The statistics are phenomenal; 40 million passengers use Tokyo’s transit system, every day.  Most commuters travel on Tokyo’s extensive urban railway system, and eight million use the Tokyo Metro (subway) daily. There are over 130 lines and 1,000 stations on the fully-integrated rail system. No surprise, then, that the world’s busiest train station is in Tokyo, at Shinjuku Station, with over three million passengers per day.  The entire system is clean, efficient, inexpensive, and operates exactly on time, all the time.

However, there are a few things that an explorer needs to master before venturing out.

Start 'em early! Author's son planespotting at SFO. Photo: David Delagarza

Start ’em early! Author’s son planespotting at SFO. Photo: David Delagarza

“That’s insane.”  That seemed to be the reaction most people, many of whom were seasoned fliers, had to our plan.  My wife and I had schemed it up over a year ago while she was pregnant with our first child.  We had always enjoyed traveling, and I had gotten into collecting miles and points when we found out that we would be adding a baby to the mix.  We didn’t want to stop traveling once the baby was born, so we booked one of the most ambitious itineraries we could think of – flying to New Zealand, with stopovers in Japan and Australia. And, yes, we would be taking the baby with us.

11 months prior to the trip, we had the miles saved up. We had accumulated enough to book the trip in business class (at least prior to the recent United Airlines MileagePlus devaluation.)  After diligently researching and waiting for availability to open up, I finally found a business class route that would work – at least until I saw the infant fare. United charges 10% of the cabin fare for lap infants on international flights.  For economy cabins, this can add up to a couple hundred dollars.  However, for the premium cabins, we were looking at paying nearly $1,000 each way.  Although I did briefly consider footing that bill, we decided to go in economy and use the extra miles to put our son in his own seat (when we could find the award space) and stay in some nicer hotels along the way.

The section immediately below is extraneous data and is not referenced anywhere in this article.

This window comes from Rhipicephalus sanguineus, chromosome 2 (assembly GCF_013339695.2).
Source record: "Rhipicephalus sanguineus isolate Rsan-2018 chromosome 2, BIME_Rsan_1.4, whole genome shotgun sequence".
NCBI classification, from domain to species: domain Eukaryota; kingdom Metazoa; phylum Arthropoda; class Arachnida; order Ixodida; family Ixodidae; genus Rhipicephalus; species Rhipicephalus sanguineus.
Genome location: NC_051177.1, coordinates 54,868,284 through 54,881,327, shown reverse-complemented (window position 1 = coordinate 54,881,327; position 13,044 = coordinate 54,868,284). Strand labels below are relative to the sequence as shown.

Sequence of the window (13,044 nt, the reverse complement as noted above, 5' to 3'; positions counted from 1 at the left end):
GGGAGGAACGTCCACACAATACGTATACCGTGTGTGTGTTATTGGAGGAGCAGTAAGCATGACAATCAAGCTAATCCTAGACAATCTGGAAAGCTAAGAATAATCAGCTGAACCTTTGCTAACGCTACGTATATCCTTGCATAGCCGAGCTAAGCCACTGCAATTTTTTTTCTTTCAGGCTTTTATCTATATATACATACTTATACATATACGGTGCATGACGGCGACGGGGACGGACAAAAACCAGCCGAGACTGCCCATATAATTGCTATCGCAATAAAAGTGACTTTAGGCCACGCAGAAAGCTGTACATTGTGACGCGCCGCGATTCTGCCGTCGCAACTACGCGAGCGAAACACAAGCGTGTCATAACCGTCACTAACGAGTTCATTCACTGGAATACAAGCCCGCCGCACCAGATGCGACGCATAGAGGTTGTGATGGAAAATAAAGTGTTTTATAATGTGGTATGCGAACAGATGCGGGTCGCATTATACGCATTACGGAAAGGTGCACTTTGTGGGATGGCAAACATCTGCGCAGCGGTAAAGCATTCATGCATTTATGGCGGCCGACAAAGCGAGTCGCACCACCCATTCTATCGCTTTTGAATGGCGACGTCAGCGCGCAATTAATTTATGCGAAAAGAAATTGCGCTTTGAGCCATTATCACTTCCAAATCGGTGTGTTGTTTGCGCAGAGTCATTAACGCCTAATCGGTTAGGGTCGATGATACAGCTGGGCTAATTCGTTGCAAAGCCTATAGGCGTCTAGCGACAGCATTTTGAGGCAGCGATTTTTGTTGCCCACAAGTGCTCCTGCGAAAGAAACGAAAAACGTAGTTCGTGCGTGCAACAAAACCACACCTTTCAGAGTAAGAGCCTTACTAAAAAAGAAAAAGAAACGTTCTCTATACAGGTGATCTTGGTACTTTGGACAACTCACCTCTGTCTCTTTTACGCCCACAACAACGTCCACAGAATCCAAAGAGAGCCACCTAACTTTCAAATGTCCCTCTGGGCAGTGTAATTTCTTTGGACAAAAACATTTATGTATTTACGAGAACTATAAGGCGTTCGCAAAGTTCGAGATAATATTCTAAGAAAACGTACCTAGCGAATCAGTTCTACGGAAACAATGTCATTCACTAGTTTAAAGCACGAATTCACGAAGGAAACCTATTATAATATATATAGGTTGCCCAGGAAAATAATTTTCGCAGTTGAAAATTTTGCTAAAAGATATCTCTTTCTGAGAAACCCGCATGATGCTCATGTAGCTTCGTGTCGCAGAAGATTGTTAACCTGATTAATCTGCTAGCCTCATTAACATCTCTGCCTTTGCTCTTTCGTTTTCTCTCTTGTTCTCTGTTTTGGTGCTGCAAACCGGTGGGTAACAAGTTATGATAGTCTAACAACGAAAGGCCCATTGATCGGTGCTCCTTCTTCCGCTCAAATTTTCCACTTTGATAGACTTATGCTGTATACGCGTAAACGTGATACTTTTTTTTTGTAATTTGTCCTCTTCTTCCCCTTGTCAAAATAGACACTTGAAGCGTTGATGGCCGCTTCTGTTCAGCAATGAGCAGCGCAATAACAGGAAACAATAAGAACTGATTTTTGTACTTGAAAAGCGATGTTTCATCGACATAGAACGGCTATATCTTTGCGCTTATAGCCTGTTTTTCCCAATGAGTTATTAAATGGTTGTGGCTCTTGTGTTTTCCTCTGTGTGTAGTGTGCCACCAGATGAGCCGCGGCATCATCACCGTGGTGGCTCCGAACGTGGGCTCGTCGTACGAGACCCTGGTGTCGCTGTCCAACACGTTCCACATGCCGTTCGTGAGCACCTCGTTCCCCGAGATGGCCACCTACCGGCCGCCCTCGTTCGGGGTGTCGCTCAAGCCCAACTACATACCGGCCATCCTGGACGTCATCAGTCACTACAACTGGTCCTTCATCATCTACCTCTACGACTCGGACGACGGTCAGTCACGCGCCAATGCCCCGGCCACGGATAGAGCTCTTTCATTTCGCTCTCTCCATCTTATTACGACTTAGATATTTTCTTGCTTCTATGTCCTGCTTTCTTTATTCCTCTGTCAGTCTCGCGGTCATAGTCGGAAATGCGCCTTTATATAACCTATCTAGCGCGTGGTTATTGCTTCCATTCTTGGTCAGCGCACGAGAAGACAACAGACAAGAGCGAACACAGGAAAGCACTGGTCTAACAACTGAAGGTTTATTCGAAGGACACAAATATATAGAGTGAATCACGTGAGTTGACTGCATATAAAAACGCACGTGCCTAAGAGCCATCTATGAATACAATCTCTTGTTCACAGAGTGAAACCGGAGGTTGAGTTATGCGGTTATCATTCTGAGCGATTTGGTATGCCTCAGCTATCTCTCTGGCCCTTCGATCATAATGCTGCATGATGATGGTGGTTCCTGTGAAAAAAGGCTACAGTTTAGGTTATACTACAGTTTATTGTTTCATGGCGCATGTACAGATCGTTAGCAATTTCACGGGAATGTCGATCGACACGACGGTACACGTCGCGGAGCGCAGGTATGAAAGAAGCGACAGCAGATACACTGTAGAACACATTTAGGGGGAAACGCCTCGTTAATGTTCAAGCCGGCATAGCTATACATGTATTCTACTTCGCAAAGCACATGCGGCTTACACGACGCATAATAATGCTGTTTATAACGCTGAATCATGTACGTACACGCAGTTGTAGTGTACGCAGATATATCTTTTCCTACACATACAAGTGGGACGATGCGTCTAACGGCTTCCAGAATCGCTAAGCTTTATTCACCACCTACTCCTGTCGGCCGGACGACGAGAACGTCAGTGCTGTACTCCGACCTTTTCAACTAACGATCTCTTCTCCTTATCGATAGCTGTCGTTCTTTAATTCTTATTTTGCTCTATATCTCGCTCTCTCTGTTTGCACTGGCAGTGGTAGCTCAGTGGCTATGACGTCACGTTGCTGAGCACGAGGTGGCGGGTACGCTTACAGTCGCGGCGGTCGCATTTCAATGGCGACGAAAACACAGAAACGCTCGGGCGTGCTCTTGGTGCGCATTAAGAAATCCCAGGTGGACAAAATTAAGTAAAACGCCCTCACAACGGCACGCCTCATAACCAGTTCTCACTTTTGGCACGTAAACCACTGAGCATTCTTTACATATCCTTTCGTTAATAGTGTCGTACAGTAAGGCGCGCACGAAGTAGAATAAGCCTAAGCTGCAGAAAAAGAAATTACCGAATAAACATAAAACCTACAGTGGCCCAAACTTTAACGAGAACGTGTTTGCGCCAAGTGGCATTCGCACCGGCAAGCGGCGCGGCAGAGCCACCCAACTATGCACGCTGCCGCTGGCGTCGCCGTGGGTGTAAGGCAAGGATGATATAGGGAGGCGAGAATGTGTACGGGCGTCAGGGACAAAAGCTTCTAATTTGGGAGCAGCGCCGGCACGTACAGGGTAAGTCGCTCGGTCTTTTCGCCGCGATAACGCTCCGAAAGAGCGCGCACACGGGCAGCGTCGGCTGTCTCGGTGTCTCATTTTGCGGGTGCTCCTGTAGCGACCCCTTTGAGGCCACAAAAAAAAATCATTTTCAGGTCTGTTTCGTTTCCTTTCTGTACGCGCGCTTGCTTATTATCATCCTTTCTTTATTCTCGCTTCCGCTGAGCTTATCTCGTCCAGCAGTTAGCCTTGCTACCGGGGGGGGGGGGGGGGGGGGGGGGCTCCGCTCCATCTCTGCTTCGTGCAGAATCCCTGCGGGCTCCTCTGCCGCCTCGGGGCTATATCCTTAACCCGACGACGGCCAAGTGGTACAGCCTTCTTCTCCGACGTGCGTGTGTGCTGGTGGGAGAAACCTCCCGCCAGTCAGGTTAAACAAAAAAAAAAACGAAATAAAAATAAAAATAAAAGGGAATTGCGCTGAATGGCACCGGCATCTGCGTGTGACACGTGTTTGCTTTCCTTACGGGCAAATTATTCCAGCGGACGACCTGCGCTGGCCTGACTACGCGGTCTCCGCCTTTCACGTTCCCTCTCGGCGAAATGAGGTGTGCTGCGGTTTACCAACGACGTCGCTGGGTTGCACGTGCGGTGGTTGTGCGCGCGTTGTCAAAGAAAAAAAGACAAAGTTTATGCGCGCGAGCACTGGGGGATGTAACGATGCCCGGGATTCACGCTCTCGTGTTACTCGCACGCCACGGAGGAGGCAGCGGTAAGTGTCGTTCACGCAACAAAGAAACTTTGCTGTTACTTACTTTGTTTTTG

Routing - Image: GCMapper

Routing – Image: www.gcmap.com

Our outbound itinerary ended up beginning with Denver to Tokyo Narita on United’s 787 Dreamliner.  We had a 20-hour overnight stopover before continuing onto Singapore aboard Singapore Airlines’ A380.  The final leg took us from Singapore to Christchurch, New Zealand on Singapore’s 777-220ER.   50 hours, four countries, and 14,000 miles just to get there.

Our return trip was a bit easier – Christchurch to Sydney on an Air New Zealand A320, followed by a 23-hour stopover in Sydney before continuing onto San Francisco on a United 747-400, connecting to Denver on a United A319.  The only hitch was that I was unable to find any kind of routing that made sense for the return trip once my son was born, so he was going to fly home as a lap infant.  It was sure to be quite the adventure.